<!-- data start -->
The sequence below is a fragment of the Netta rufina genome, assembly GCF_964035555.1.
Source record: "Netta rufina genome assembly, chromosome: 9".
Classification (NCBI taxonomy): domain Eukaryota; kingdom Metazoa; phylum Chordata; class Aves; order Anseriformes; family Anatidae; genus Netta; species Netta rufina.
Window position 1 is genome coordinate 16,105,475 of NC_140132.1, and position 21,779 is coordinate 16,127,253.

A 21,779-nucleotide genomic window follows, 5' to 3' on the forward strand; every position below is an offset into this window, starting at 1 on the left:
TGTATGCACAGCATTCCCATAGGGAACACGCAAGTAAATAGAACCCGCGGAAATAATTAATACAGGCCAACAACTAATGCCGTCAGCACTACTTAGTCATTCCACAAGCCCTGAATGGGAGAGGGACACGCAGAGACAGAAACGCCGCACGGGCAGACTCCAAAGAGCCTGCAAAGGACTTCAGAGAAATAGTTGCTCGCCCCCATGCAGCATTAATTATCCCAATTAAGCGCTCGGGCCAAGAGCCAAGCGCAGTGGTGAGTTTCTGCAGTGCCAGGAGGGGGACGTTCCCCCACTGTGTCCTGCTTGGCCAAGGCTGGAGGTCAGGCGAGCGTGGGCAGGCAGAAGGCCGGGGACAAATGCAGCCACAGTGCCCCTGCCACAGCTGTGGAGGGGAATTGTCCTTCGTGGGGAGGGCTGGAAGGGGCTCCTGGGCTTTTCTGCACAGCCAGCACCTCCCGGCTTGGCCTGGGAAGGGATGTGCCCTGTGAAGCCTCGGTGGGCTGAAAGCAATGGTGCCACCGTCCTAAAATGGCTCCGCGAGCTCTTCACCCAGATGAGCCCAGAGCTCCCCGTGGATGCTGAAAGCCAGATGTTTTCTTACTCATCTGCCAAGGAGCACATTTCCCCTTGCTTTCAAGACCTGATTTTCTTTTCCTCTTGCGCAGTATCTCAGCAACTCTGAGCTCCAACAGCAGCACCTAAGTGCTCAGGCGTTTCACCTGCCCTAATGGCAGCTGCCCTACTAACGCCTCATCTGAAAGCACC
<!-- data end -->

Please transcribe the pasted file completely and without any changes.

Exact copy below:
The sequence below is a fragment of the Netta rufina genome, assembly GCF_964035555.1.
Source record: "Netta rufina genome assembly, chromosome: 9".
Classification (NCBI taxonomy): domain Eukaryota; kingdom Metazoa; phylum Chordata; class Aves; order Anseriformes; family Anatidae; genus Netta; species Netta rufina.
Window position 1 is genome coordinate 16,105,475 of NC_140132.1, and position 21,779 is coordinate 16,127,253.

A 21,779-nucleotide genomic window follows, 5' to 3' on the forward strand; every position below is an offset into this window, starting at 1 on the left:
TGTATGCACAGCATTCCCATAGGGAACACGCAAGTAAATAGAACCCGCGGAAATAATTAATACAGGCCAACAACTAATGCCGTCAGCACTACTTAGTCATTCCACAAGCCCTGAATGGGAGAGGGACACGCAGAGACAGAAACGCCGCACGGGCAGACTCCAAAGAGCCTGCAAAGGACTTCAGAGAAATAGTTGCTCGCCCCCATGCAGCATTAATTATCCCAATTAAGCGCTCGGGCCAAGAGCCAAGCGCAGTGGTGAGTTTCTGCAGTGCCAGGAGGGGGACGTTCCCCCACTGTGTCCTGCTTGGCCAAGGCTGGAGGTCAGGCGAGCGTGGGCAGGCAGAAGGCCGGGGACAAATGCAGCCACAGTGCCCCTGCCACAGCTGTGGAGGGGAATTGTCCTTCGTGGGGAGGGCTGGAAGGGGCTCCTGGGCTTTTCTGCACAGCCAGCACCTCCCGGCTTGGCCTGGGAAGGGATGTGCCCTGTGAAGCCTCGGTGGGCTGAAAGCAATGGTGCCACCGTCCTAAAATGGCTCCGCGAGCTCTTCACCCAGATGAGCCCAGAGCTCCCCGTGGATGCTGAAAGCCAGATGTTTTCTTACTCATCTGCCAAGGAGCACATTTCCCCTTGCTTTCAAGACCTGATTTTCTTTTCCTCTTGCGCAGTATCTCAGCAACTCTGAGCTCCAACAGCAGCACCTAAGTGCTCAGGCGTTTCACCTGCCCTAATGGCAGCTGCCCTACTAACGCCTCATCTGAAAGCACC